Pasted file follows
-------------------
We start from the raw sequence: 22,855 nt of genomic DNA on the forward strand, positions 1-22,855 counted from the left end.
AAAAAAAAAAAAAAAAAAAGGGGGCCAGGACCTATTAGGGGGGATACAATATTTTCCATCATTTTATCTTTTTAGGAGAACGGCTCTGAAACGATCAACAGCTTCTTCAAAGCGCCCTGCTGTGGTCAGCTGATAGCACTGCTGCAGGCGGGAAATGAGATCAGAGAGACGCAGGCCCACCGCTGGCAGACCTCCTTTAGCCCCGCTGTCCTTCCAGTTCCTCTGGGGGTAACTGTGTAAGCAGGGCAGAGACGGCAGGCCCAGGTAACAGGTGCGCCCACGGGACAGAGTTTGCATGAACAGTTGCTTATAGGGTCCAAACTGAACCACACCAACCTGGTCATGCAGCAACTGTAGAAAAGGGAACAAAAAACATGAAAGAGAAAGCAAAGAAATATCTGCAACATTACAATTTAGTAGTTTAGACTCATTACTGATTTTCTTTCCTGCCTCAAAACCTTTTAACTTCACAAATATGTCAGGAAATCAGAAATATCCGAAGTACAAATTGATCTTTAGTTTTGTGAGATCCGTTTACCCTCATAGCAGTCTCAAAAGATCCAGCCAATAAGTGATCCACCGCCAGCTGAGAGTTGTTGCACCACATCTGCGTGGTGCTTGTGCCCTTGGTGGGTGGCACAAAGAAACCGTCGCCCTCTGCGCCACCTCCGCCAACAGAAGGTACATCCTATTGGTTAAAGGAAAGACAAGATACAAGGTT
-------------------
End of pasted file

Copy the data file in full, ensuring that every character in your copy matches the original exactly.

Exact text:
We start from the raw sequence: 22,855 nt of genomic DNA on the forward strand, positions 1-22,855 counted from the left end.
AAAAAAAAAAAAAAAAAAAGGGGGCCAGGACCTATTAGGGGGGATACAATATTTTCCATCATTTTATCTTTTTAGGAGAACGGCTCTGAAACGATCAACAGCTTCTTCAAAGCGCCCTGCTGTGGTCAGCTGATAGCACTGCTGCAGGCGGGAAATGAGATCAGAGAGACGCAGGCCCACCGCTGGCAGACCTCCTTTAGCCCCGCTGTCCTTCCAGTTCCTCTGGGGGTAACTGTGTAAGCAGGGCAGAGACGGCAGGCCCAGGTAACAGGTGCGCCCACGGGACAGAGTTTGCATGAACAGTTGCTTATAGGGTCCAAACTGAACCACACCAACCTGGTCATGCAGCAACTGTAGAAAAGGGAACAAAAAACATGAAAGAGAAAGCAAAGAAATATCTGCAACATTACAATTTAGTAGTTTAGACTCATTACTGATTTTCTTTCCTGCCTCAAAACCTTTTAACTTCACAAATATGTCAGGAAATCAGAAATATCCGAAGTACAAATTGATCTTTAGTTTTGTGAGATCCGTTTACCCTCATAGCAGTCTCAAAAGATCCAGCCAATAAGTGATCCACCGCCAGCTGAGAGTTGTTGCACCACATCTGCGTGGTGCTTGTGCCCTTGGTGGGTGGCACAAAGAAACCGTCGCCCTCTGCGCCACCTCCGCCAACAGAAGGTACATCCTATTGGTTAAAGGAAAGACAAGATACAAGGTT